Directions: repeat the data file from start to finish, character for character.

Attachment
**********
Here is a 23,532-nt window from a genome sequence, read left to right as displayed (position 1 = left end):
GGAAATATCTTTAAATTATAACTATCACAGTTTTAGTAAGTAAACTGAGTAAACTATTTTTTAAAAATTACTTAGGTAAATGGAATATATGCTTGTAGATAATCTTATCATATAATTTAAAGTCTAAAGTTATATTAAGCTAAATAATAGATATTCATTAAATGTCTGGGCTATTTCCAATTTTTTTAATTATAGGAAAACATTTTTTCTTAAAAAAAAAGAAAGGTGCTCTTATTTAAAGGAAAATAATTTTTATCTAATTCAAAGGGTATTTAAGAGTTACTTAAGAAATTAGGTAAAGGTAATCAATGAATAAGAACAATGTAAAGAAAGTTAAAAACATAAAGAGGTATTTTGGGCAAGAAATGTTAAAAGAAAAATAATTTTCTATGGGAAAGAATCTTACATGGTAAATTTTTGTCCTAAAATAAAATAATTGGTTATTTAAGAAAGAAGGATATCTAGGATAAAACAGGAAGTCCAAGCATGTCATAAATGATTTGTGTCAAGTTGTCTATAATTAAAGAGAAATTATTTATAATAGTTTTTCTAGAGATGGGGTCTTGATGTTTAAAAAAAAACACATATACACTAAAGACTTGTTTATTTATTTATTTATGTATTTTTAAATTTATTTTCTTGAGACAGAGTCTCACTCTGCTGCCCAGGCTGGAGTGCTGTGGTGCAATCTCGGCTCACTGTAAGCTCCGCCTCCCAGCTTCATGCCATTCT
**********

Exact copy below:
Here is a 23,532-nt window from a genome sequence, read left to right as displayed (position 1 = left end):
GGAAATATCTTTAAATTATAACTATCACAGTTTTAGTAAGTAAACTGAGTAAACTATTTTTTAAAAATTACTTAGGTAAATGGAATATATGCTTGTAGATAATCTTATCATATAATTTAAAGTCTAAAGTTATATTAAGCTAAATAATAGATATTCATTAAATGTCTGGGCTATTTCCAATTTTTTTAATTATAGGAAAACATTTTTTCTTAAAAAAAAAGAAAGGTGCTCTTATTTAAAGGAAAATAATTTTTATCTAATTCAAAGGGTATTTAAGAGTTACTTAAGAAATTAGGTAAAGGTAATCAATGAATAAGAACAATGTAAAGAAAGTTAAAAACATAAAGAGGTATTTTGGGCAAGAAATGTTAAAAGAAAAATAATTTTCTATGGGAAAGAATCTTACATGGTAAATTTTTGTCCTAAAATAAAATAATTGGTTATTTAAGAAAGAAGGATATCTAGGATAAAACAGGAAGTCCAAGCATGTCATAAATGATTTGTGTCAAGTTGTCTATAATTAAAGAGAAATTATTTATAATAGTTTTTCTAGAGATGGGGTCTTGATGTTTAAAAAAAAACACATATACACTAAAGACTTGTTTATTTATTTATTTATGTATTTTTAAATTTATTTTCTTGAGACAGAGTCTCACTCTGCTGCCCAGGCTGGAGTGCTGTGGTGCAATCTCGGCTCACTGTAAGCTCCGCCTCCCAGCTTCATGCCATTCT